A look at the stats after 7 months 5


JULY 20, 2015

Today marks 7 months to the day that we drove out of the Keys to begin our Big Adventure! Eric and I can hardly believe it – the time has flown and it seems we’ve hardly blinked. We have been having a fantastic time and have taken to this lifestyle like Rubber Ducks to water. In spite of being together nearly 24/7 for all 214 days, we’ve had remarkably few grumpy moments and are just as excited about the prospect of the next 7 months! We are currently in Whittier, Alaska to say hi to some Keys friends who have a summer place here, and the office view today isn’t too bad! We are camping for free on a beach sandwiched between the Portage Glacier and Prince William Sound. In the understatement of the year, Eric said “this does not suck.”

Whittier view2 Whittier_view

In coming months we’re going to start adding expenses to give you a better idea of what it costs to live on the road, but in the meantime here’s a quick look at what we’ve been up to.

TOTAL DAYS ON THE ROAD: 214

TOTAL MILES DRIVEN: 9,254.31

NUMBER OF DISCREET CAMPING SITES: 63

NUMBER OF NIGHTS WITH NO POWER CONNECTION: 71 (33%)

NUMBER OF NIGHTS OF FREE CAMPING: 74 (35%)

TOTAL PAID FOR CAMPING: $3,510.97

  • Avg cost per night: $16.41
  • Avg “monthly rent”: $501.57
  • Cheapest paid site rate: $5.00/night
  • Most expensive paid site rate: $42.00/night

NATIONAL PARKS VISITED: 5

  • Gulf Islands National Seashore
  • Guadalupe Mountains National Park
  • Mesa Verde National Park
  • Denali National Park
  • Kenai Fjords National Park

There are a few more details in the map captions below if you’re still interested. More coming very soon on Alaska – I promise!

Phase 2.1. Since the 4-month stat update at Grayrocks Reservoir, WY we drove 731.6 miles (2,562.5 for this phase total) in 28 days and stayed at 4 different sites.

Phase 2.1. Since the 4-month stat update at Grayrocks Reservoir, WY we drove 731.6 miles (2,562.5 for this phase total) in 28 days and stayed at 4 different sites.

Phase 3: up through Canada! We drove 2098.2 miles in 17 days, staying in 12 different sites. The reason for the fast pace? Limited internet for work!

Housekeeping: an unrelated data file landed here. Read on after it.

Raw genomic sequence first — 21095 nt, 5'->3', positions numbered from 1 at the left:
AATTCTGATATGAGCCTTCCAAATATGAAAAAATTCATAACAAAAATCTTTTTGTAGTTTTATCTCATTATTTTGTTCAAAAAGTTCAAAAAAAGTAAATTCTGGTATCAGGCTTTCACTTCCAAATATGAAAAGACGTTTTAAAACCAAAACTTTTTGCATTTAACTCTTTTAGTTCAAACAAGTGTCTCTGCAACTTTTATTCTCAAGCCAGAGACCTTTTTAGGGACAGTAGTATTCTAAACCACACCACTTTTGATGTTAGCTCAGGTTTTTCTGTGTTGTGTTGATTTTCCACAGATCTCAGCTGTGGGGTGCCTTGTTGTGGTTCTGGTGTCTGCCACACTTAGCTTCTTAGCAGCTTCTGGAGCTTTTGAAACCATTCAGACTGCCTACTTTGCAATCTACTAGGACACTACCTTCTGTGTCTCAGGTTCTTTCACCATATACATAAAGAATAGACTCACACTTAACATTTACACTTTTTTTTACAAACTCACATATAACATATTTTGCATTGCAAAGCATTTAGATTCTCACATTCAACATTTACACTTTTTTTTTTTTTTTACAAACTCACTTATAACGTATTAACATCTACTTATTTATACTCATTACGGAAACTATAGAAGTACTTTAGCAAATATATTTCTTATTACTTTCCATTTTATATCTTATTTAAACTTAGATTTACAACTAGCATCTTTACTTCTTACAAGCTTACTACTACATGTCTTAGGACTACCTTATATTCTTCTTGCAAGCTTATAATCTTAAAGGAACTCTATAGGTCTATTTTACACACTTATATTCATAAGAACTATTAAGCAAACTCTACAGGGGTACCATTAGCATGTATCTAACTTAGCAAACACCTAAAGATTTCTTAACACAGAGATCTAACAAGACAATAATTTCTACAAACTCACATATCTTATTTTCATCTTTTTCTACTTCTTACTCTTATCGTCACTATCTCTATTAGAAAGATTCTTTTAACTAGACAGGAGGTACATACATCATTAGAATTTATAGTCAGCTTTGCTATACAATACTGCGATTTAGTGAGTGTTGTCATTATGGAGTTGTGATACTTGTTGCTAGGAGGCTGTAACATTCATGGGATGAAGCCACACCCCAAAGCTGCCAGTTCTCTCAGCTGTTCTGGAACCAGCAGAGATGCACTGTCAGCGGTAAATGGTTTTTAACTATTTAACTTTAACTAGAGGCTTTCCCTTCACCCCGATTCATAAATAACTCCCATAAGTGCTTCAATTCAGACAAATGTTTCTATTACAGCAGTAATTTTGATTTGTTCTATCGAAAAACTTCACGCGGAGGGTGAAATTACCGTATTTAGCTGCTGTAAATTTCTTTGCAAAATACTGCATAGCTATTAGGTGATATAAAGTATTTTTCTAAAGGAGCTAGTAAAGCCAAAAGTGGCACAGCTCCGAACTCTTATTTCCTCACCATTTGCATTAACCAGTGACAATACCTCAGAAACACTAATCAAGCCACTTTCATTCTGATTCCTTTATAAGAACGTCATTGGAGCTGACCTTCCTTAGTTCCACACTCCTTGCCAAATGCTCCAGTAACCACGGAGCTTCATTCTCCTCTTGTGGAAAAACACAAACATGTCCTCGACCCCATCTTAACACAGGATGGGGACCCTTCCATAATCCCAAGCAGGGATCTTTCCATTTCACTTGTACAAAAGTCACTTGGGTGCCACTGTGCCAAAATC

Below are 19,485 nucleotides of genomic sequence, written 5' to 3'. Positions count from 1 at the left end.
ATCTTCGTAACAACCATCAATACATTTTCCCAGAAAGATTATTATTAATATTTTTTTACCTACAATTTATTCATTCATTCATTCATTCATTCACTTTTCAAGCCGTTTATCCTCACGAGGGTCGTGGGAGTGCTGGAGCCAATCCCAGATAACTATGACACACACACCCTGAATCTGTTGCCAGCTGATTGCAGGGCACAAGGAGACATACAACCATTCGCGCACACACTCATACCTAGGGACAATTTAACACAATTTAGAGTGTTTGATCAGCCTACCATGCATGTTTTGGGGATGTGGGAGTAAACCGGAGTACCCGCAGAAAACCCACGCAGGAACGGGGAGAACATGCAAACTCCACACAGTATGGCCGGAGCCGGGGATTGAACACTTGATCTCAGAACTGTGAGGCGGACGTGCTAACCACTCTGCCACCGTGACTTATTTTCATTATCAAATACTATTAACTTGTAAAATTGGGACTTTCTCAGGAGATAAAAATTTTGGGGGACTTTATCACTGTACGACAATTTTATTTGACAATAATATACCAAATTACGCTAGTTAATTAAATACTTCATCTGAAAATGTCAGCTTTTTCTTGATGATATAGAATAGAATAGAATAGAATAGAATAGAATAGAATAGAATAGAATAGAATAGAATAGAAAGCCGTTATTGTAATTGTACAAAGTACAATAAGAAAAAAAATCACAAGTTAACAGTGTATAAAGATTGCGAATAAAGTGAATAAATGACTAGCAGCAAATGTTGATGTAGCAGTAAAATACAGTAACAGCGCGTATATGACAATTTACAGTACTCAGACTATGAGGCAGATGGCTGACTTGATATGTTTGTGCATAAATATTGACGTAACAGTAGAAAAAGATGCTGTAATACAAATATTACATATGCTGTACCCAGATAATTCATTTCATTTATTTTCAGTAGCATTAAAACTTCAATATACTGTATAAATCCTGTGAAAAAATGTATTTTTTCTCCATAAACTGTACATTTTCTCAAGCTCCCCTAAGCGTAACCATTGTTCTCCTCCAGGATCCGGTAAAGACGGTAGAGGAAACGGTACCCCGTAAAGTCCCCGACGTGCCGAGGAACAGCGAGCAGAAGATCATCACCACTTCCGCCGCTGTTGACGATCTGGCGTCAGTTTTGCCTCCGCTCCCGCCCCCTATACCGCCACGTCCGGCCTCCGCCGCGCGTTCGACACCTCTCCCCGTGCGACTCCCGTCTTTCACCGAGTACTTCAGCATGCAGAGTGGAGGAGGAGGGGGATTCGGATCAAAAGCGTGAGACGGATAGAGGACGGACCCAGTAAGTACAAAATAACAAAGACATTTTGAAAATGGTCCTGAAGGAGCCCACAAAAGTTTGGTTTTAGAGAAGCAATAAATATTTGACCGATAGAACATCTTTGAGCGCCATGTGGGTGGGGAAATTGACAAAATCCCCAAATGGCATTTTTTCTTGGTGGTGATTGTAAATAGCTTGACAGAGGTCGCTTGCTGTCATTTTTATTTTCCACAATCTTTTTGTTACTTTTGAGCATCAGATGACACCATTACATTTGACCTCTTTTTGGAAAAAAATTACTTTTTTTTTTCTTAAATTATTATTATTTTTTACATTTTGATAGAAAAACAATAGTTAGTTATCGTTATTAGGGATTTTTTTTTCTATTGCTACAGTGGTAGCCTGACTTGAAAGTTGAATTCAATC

Phase 3: up through Canada! We drove 2098.2 miles in 17 days, staying in 12 different sites. The reason for the fast pace? Limited internet for work!

Phase 4: Alaska. So far we've driven 1703.4 miles in 35 days and have stayed in 13 different sites.

Phase 4: Alaska. So far we’ve driven 1703.4 miles in 35 days and have stayed in 13 different sites.


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5 thoughts on “A look at the stats after 7 months

  • Chris Solberg

    Nice update. Interesting stats. It’s very hard for me to believe that you have been “on the road” for 7 months. Wow!

  • Marie Parks

    Love the update! I think we started full-timing within a week of each other, so it is interesting to compare stats. Yours really proves the benefits of decent batteries, inverter and solar. We’ve spent a few thousand more than you guys (on private campground fees, I’m sure) because we only just got the ability to boondock a couple of months ago.

    • Eric

      We’re still trying to figure out the “value” of the solar. Thanks to charging from the engine, whenever we drive the RV our batteries are almost always full when we arrive somewhere, so even if we didn’t have the solar our first night is “free” power. Likewise, we’ll often leave with batteries a little more depleted than we might otherwise, because 3-4 hours of driving will put that back. It’s the in-between days where we would be running the generator an hour or two a day to keep the batteries up ( at about $5/ day for generator use ), and we’ve never really figured out how many of those there are.
      The other value that’s hard to quantify ( or at least we haven’t kept any records on it ) is that on several occasions, we’ve chosen either campgrounds or loops that don’t have power and cost us less than the powered sites. For instance, here in Seward, AK, the sites with power are another $5/night and we’ll be here for several nights, so that’s probably going to be a difference of $20, though it’ll be offset by about $5 in propane required to run the fridge and the water heater for a few days.
      Still, we look at the solar largely as a quality of life thing. It’s not only silent, it takes care of itself most of the time, charging the batteries until their full and keeping them topped off without any interaction from us, as long as it’s bright enough out to generate power. Keeping the batteries topped up will greatly extend their lifetime as well.
      We’re glad to be able to have you guys as dry camping neighbors!

    • Jet Post author

      Good to know! We have just started tracking mileage/fuel costs (groan) so that info will be coming in the next stat update. I’m not sure I want to know though!